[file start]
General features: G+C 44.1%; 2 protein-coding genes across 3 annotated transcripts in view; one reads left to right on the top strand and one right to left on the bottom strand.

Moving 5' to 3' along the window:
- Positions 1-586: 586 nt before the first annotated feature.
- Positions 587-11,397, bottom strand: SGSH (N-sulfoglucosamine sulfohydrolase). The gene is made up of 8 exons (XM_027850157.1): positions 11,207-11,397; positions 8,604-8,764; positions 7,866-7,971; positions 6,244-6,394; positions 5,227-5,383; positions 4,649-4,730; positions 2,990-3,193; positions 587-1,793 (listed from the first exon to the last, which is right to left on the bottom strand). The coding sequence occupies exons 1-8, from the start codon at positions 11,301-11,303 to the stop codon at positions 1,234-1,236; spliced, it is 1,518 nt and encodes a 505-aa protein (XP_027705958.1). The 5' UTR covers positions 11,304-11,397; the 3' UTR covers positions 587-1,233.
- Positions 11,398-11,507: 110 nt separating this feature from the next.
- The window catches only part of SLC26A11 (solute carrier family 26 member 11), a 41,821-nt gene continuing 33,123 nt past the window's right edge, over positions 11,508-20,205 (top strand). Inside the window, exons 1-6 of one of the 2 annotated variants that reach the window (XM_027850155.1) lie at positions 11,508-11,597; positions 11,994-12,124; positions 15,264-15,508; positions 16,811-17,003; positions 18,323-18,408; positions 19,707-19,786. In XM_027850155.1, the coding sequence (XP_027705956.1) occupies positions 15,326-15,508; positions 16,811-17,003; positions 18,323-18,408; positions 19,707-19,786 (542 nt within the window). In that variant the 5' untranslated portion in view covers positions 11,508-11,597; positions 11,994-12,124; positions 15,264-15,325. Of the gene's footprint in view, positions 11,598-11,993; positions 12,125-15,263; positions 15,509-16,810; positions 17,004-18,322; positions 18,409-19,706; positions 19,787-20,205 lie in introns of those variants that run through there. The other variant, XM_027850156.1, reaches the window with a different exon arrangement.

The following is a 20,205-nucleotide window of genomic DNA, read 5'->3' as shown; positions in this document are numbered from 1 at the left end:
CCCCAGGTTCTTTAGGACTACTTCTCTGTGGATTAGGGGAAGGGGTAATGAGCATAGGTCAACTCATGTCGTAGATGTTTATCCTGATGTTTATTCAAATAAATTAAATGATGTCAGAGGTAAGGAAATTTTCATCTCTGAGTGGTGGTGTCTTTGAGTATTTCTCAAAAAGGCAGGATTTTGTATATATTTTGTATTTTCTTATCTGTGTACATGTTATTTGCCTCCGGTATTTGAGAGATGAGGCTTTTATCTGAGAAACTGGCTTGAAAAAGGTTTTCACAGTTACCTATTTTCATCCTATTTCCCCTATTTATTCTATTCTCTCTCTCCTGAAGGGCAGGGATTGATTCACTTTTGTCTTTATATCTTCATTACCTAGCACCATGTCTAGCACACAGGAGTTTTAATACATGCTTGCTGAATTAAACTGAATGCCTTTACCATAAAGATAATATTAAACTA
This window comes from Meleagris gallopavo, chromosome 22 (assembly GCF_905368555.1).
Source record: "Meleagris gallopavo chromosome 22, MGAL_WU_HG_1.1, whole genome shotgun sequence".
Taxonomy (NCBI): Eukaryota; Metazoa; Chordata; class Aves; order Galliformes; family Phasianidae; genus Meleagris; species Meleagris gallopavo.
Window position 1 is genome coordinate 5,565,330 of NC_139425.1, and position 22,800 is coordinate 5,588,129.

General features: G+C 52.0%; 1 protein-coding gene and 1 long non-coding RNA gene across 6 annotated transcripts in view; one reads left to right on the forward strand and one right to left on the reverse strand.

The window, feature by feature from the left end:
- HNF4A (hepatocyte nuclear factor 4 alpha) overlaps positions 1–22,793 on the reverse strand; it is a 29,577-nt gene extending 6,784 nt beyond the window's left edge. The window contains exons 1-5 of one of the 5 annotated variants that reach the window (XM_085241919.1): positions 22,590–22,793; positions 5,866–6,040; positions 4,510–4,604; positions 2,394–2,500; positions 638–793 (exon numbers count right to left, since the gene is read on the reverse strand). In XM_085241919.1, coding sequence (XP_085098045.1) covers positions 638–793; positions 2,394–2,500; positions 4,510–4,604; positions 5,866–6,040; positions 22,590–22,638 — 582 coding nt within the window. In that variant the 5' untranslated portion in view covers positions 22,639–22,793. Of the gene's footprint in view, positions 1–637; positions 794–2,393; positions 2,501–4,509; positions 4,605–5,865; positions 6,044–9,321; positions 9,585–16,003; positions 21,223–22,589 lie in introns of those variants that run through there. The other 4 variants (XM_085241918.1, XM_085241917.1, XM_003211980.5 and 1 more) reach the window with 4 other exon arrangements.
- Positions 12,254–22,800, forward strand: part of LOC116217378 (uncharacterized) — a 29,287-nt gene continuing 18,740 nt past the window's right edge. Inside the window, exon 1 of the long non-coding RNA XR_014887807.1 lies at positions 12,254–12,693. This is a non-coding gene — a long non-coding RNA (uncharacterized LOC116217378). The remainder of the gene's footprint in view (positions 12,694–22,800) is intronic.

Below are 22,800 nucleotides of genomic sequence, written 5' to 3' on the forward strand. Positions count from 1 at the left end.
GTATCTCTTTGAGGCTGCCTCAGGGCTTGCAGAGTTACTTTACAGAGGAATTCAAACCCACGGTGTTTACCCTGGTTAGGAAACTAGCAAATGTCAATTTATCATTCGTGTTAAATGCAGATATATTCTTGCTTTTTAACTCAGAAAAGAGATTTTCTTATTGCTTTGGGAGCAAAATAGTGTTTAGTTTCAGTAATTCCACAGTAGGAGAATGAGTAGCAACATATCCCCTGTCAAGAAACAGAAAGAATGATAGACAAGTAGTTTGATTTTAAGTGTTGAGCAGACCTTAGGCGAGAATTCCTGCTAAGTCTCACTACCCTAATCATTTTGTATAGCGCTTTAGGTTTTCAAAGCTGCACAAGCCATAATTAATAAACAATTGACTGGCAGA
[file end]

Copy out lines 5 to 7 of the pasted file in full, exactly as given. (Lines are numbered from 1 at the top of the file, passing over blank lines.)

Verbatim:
- Positions 11,398-11,507: 110 nt separating this feature from the next.
- The window catches only part of SLC26A11 (solute carrier family 26 member 11), a 41,821-nt gene continuing 33,123 nt past the window's right edge, over positions 11,508-20,205 (top strand). Inside the window, exons 1-6 of one of the 2 annotated variants that reach the window (XM_027850155.1) lie at positions 11,508-11,597; positions 11,994-12,124; positions 15,264-15,508; positions 16,811-17,003; positions 18,323-18,408; positions 19,707-19,786. In XM_027850155.1, the coding sequence (XP_027705956.1) occupies positions 15,326-15,508; positions 16,811-17,003; positions 18,323-18,408; positions 19,707-19,786 (542 nt within the window). In that variant the 5' untranslated portion in view covers positions 11,508-11,597; positions 11,994-12,124; positions 15,264-15,325. Of the gene's footprint in view, positions 11,598-11,993; positions 12,125-15,263; positions 15,509-16,810; positions 17,004-18,322; positions 18,409-19,706; positions 19,787-20,205 lie in introns of those variants that run through there. The other variant, XM_027850156.1, reaches the window with a different exon arrangement.

The following is a 20,205-nucleotide window of genomic DNA, read 5'->3' as shown; positions in this document are numbered from 1 at the left end: